Cass Sunstein: Here’s a gesture toward defending the stronger version. With Google searches, we can find out something about people’s private preferences. If people are Googling a lot, let’s say MIT Press Books published in April 2019, we have some reason to believe that even they were embarrassed to say they’re interested in MIT Press Books in 2019. That’s not the coolest thing that they’re actually interested in. I’m trying to give you an example that’s not as salacious as the examples that principally provide the data for figuring out what people really care about. There’s a book on this. It’s not as ridiculous and a little more off color than the MIT Press Book.

Cass Sunstein: Okay, so even if we could find from Google searches something about what people really care about involving politics or products, we wouldn’t know what their thresholds are. Even if we could know both of those, we wouldn’t know who interacts with whom, when. That’s very hard, I think, impossible to know because it depends on accidents, often. We might know that probabilistically, some movement is more likely than it would otherwise seem, if we could observe people’s private preferences, but we won’t know whether it’s going to happen or not because we won’t know who’s going to interact with whom and when. No one has that kind of presence.

Cass Sunstein: There’s probably a Black Mirror episode in production right now which is intended as a response to my more ambitious claim where it’s predictable, but I don’t believe in them. Okay, here’s an upshot. It’s often tempting at hindsight to say that some movement or reform was consistent with history’s arc, or was the product of some cultural disposition. It’s more often true that it’s a product of some small, random or serendipitous factor of who did what, when, of who heard what, when, or whether a butterfly flapped its wings at the right moment. History is only run once so it’s very hard to prove this. History doesn’t allow for randomized controlled trials. But when we think that practice or status quo or regime A fell, we often think it was bound to fall. It really wasn’t. It happened to fall. The same is true if it doesn’t: it happened not to fall.

Cass Sunstein: There’s an amazing Spanish Netflix show called something, “If I Hadn’t Met Her”, or “If I Hadn’t Met You”, which is profoundly about exactly this. Counterfactual histories are not observed outside of Netflix and science fiction, but they illuminate the power of serendipitous or seemingly random factors. Okay, having said this about social movements, it must be added that if we have clarity about preference falsification, about diverse thresholds and social interactions, we have some good clues about how to start or stop a social movement.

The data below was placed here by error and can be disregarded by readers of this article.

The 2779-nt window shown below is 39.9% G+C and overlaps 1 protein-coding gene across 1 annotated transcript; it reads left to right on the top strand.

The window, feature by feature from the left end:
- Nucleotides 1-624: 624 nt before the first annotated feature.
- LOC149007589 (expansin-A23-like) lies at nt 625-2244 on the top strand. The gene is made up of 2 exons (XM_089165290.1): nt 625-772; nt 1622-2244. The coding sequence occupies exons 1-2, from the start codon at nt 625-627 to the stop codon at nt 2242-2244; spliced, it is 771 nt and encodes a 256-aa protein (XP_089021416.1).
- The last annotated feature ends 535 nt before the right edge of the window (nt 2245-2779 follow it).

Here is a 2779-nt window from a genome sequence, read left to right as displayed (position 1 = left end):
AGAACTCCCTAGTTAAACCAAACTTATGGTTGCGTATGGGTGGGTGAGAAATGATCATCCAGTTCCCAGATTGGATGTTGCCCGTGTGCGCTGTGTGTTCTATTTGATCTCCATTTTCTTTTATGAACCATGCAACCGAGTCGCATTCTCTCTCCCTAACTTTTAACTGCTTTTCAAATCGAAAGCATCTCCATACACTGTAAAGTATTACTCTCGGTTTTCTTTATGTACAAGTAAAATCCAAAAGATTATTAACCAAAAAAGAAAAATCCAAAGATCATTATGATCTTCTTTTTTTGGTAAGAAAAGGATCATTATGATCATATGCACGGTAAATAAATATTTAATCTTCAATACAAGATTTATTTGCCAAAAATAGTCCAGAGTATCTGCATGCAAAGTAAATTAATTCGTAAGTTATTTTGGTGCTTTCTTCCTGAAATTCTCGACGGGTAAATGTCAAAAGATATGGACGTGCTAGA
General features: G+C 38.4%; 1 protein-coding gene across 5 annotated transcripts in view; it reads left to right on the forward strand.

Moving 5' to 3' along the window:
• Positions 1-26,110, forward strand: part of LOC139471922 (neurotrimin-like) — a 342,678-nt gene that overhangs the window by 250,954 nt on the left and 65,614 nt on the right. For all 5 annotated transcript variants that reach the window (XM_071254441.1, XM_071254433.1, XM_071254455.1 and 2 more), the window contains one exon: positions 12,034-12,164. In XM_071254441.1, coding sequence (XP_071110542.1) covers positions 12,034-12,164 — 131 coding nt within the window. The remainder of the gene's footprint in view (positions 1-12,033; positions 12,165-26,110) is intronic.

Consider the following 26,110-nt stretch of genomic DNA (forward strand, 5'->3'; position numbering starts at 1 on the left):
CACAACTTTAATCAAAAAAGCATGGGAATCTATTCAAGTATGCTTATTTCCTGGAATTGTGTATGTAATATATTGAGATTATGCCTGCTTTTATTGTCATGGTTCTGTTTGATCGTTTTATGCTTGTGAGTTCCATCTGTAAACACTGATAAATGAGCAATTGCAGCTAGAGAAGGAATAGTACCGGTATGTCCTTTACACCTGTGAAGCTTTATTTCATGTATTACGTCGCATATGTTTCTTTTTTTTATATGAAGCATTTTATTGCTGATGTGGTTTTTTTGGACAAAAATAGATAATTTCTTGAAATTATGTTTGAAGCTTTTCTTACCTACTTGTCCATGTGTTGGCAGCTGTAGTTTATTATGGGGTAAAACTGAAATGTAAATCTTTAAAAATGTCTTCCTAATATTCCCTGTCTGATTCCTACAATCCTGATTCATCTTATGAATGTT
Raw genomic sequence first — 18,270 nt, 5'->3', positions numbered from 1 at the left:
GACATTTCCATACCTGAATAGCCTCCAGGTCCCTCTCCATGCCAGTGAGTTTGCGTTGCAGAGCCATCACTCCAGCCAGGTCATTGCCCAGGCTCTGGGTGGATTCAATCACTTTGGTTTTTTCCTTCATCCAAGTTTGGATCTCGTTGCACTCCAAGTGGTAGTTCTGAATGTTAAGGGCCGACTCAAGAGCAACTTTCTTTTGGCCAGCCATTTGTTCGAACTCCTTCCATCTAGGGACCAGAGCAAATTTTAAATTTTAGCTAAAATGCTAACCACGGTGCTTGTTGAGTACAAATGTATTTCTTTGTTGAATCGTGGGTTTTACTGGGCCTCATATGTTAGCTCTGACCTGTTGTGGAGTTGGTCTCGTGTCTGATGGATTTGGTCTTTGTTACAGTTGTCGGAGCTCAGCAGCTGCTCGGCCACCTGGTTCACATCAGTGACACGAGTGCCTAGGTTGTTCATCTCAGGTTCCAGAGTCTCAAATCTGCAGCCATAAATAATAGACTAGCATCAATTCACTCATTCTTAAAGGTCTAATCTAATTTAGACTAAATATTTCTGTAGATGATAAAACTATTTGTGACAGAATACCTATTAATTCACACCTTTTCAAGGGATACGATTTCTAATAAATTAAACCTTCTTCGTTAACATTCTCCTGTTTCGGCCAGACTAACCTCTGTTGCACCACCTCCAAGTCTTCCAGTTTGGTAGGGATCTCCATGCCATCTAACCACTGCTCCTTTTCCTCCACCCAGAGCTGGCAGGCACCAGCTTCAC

Cass Sunstein: The Chinese government is actually quite alert to some of this, such that the recent data with which, to its credit, the Chinese government has cooperated in the provision of, Gary King (Harvard political scientist) finds that the Chinese government on social media is not censoring disagreement and dissent. Not a lot. If you want to say negative things, that’s fine, as a first approximation. But if someone says, “We have a protest movement that’s meeting Thursday on this street and there are a lot of people coming,” that’s not welcome and that may find itself taken down. That’s clever in terms of the prevention of social disruption, that if there’s advertisement about a large movement at a time certain, then group polarization may kick in, then preference falsification may undone and then we may have the social interaction that can get things moving.

Cass Sunstein: Okay, this is a bare-bones picture. Let’s introduce just a few supplemental points. Here’s some words from a woman basically, the day before yesterday, not old, from North Korea. “It never occurred to me that I could or would want to do anything about it. It was just how things are.” That’s an arresting comment. The most arresting word is ‘want.’ “It never occurred to me that I could or would want to do anything about it.” Now, what makes that word important is that this isn’t like the Syria tale or the former Nazi. This is a story about preferences that have adapted to the status quo. Her wants were affected by where she found herself.

Cass Sunstein: In some cases, people’s preferences are adaptive to background conditions, which means they do not have a voice in their head saying, “This isn’t good.” There’s very puzzling data from subjective well-being studies, which finds basically that women’s happiness relative to men has been going down since the 1970s and absolutely. In the period in which women’s equality has been on the rise, women’s subjective well-being has been decreasing. That’s a paradox. One explanation from the path for the paradox is that the well-being data from conditions of, let’s say, more serious inequality is a product of adaptive preferences. If you live under circumstances of inequality, you may not be rebelling because the inequality seems part of life’s furniture. Okay, if we’re dealing with preferences that are adaptive or partially adaptive, then it’s inadequate to talk about preference falsification.